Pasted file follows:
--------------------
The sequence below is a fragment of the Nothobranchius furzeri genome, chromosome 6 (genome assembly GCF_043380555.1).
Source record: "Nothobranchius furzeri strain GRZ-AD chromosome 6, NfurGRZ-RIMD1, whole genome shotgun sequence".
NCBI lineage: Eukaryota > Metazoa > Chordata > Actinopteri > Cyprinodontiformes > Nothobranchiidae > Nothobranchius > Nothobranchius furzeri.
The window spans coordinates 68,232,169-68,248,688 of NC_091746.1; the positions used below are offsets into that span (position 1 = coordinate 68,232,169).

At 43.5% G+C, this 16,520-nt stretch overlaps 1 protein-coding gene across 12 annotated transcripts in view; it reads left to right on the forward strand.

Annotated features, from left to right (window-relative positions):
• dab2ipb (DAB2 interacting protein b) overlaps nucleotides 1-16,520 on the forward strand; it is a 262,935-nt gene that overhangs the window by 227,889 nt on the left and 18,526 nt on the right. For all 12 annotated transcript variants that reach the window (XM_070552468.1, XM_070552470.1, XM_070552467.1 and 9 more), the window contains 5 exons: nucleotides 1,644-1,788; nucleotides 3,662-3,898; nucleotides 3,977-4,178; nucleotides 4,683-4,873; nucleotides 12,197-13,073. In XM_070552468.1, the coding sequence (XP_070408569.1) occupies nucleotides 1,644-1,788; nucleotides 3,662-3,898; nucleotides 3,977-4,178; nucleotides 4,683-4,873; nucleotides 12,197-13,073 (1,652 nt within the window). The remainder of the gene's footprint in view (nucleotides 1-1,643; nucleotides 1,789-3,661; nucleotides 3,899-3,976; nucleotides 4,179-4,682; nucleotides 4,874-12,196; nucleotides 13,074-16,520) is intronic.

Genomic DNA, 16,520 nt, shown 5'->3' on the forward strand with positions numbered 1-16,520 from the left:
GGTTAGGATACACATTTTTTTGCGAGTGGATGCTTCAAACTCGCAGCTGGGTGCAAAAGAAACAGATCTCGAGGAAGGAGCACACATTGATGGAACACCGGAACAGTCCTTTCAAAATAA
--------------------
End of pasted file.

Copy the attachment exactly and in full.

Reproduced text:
The sequence below is a fragment of the Nothobranchius furzeri genome, chromosome 6 (genome assembly GCF_043380555.1).
Source record: "Nothobranchius furzeri strain GRZ-AD chromosome 6, NfurGRZ-RIMD1, whole genome shotgun sequence".
NCBI lineage: Eukaryota > Metazoa > Chordata > Actinopteri > Cyprinodontiformes > Nothobranchiidae > Nothobranchius > Nothobranchius furzeri.
The window spans coordinates 68,232,169-68,248,688 of NC_091746.1; the positions used below are offsets into that span (position 1 = coordinate 68,232,169).

At 43.5% G+C, this 16,520-nt stretch overlaps 1 protein-coding gene across 12 annotated transcripts in view; it reads left to right on the forward strand.

Annotated features, from left to right (window-relative positions):
• dab2ipb (DAB2 interacting protein b) overlaps nucleotides 1-16,520 on the forward strand; it is a 262,935-nt gene that overhangs the window by 227,889 nt on the left and 18,526 nt on the right. For all 12 annotated transcript variants that reach the window (XM_070552468.1, XM_070552470.1, XM_070552467.1 and 9 more), the window contains 5 exons: nucleotides 1,644-1,788; nucleotides 3,662-3,898; nucleotides 3,977-4,178; nucleotides 4,683-4,873; nucleotides 12,197-13,073. In XM_070552468.1, the coding sequence (XP_070408569.1) occupies nucleotides 1,644-1,788; nucleotides 3,662-3,898; nucleotides 3,977-4,178; nucleotides 4,683-4,873; nucleotides 12,197-13,073 (1,652 nt within the window). The remainder of the gene's footprint in view (nucleotides 1-1,643; nucleotides 1,789-3,661; nucleotides 3,899-3,976; nucleotides 4,179-4,682; nucleotides 4,874-12,196; nucleotides 13,074-16,520) is intronic.

Genomic DNA, 16,520 nt, shown 5'->3' on the forward strand with positions numbered 1-16,520 from the left:
GGTTAGGATACACATTTTTTTGCGAGTGGATGCTTCAAACTCGCAGCTGGGTGCAAAAGAAACAGATCTCGAGGAAGGAGCACACATTGATGGAACACCGGAACAGTCCTTTCAAAATAA